Iconology is a two-faced beast. To students, it is often presented as a functional subordinate to art history. In the practice of research, it transgresses the borders of its discipline and can devour whole universes of images. Indeed, iconology, as envisioned by Aby Warburg, is supposed to study images produced inside and outside the realm of art. And in order to trace the meanings, histories and transformations of images, iconology is in essence interdisciplinary. Warburg therefore explored anthropology, Erwin Panofsky looked into film, and Ernst Gombrich put psychology and social sciences to his service. After these famous ventures from within, the pictorial turn however was announced by other disciplines, and implied a critique of art histories’ conservative approach to images. Visual studies was formed and opened the realm of images to literary theory, gender studies, performance and film studies and many others. Yet, in the endeavour to study visuality in all its facets the field remains somewhat indistinct. More recently, Bildwissenschaften has turned to focus on the image as object again, and in doing so has moved beyond the humanities highlighting image production in all fields. Facing a possible visual illiteracy, methods to study images are also developed outside academia. In other words, the need to unravel the meaning of past, present and future images has become omnipresent. The peer-reviewed series Iconologies, published by ASP, wants to investigate how iconology as a field and method, which originated within art history, relates to these recent developments.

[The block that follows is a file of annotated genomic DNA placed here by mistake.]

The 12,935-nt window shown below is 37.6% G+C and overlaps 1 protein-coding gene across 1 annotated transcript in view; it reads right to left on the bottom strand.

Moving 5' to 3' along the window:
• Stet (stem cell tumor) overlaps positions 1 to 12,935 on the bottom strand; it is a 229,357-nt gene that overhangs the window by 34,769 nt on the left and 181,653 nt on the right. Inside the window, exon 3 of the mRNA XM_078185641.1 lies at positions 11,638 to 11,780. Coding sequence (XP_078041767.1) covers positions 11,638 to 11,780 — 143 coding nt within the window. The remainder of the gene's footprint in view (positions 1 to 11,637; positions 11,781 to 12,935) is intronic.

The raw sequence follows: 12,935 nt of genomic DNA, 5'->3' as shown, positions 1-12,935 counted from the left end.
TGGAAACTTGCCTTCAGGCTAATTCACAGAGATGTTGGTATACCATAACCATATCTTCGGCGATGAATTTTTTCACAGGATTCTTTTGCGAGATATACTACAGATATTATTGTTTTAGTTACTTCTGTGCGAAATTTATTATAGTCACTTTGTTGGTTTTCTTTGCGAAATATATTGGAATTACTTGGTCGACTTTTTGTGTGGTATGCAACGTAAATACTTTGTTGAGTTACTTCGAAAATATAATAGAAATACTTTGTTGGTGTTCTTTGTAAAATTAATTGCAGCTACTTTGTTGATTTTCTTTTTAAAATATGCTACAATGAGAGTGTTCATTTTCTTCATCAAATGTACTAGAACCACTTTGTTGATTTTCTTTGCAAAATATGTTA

1: Barbara Baert (ed.), New Perspectives in Iconology: Visual Studies and Anthropology (Brussels: ASP, 2012)

2: Dominique Bauer, Beyond the Frame (Brussels: ASP, 2016)

3: Vlad Ionescu, Pneumatology: An Inquiry into the Representation of Wind, Air and Breath (Brussels: ASP, 2017)